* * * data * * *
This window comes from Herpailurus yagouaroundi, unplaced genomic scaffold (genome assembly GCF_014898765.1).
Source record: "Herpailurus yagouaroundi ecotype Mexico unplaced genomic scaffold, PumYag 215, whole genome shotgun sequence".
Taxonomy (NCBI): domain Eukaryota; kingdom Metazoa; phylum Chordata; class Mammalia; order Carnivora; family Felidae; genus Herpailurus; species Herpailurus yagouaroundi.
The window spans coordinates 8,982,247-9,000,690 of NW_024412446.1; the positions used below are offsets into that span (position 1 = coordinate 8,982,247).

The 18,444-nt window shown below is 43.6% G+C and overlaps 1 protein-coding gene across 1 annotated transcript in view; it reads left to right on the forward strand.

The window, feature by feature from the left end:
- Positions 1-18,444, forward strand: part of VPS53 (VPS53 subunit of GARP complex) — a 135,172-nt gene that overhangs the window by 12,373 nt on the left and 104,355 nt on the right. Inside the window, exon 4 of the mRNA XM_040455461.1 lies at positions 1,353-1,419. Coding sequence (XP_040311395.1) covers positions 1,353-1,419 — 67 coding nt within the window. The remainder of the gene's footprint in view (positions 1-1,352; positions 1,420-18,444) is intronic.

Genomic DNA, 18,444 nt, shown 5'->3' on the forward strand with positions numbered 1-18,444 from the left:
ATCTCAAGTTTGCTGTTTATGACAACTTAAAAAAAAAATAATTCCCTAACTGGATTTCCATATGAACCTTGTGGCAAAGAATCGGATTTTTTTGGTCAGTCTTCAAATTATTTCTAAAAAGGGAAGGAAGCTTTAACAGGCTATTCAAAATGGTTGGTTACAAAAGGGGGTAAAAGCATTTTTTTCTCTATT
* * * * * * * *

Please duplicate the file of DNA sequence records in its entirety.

This window comes from Herpailurus yagouaroundi, unplaced genomic scaffold (genome assembly GCF_014898765.1).
Source record: "Herpailurus yagouaroundi ecotype Mexico unplaced genomic scaffold, PumYag 215, whole genome shotgun sequence".
Taxonomy (NCBI): domain Eukaryota; kingdom Metazoa; phylum Chordata; class Mammalia; order Carnivora; family Felidae; genus Herpailurus; species Herpailurus yagouaroundi.
The window spans coordinates 8,982,247-9,000,690 of NW_024412446.1; the positions used below are offsets into that span (position 1 = coordinate 8,982,247).

The 18,444-nt window shown below is 43.6% G+C and overlaps 1 protein-coding gene across 1 annotated transcript in view; it reads left to right on the forward strand.

The window, feature by feature from the left end:
- Positions 1-18,444, forward strand: part of VPS53 (VPS53 subunit of GARP complex) — a 135,172-nt gene that overhangs the window by 12,373 nt on the left and 104,355 nt on the right. Inside the window, exon 4 of the mRNA XM_040455461.1 lies at positions 1,353-1,419. Coding sequence (XP_040311395.1) covers positions 1,353-1,419 — 67 coding nt within the window. The remainder of the gene's footprint in view (positions 1-1,352; positions 1,420-18,444) is intronic.

Genomic DNA, 18,444 nt, shown 5'->3' on the forward strand with positions numbered 1-18,444 from the left:
ATCTCAAGTTTGCTGTTTATGACAACTTAAAAAAAAAATAATTCCCTAACTGGATTTCCATATGAACCTTGTGGCAAAGAATCGGATTTTTTTGGTCAGTCTTCAAATTATTTCTAAAAAGGGAAGGAAGCTTTAACAGGCTATTCAAAATGGTTGGTTACAAAAGGGGGTAAAAGCATTTTTTTCTCTATT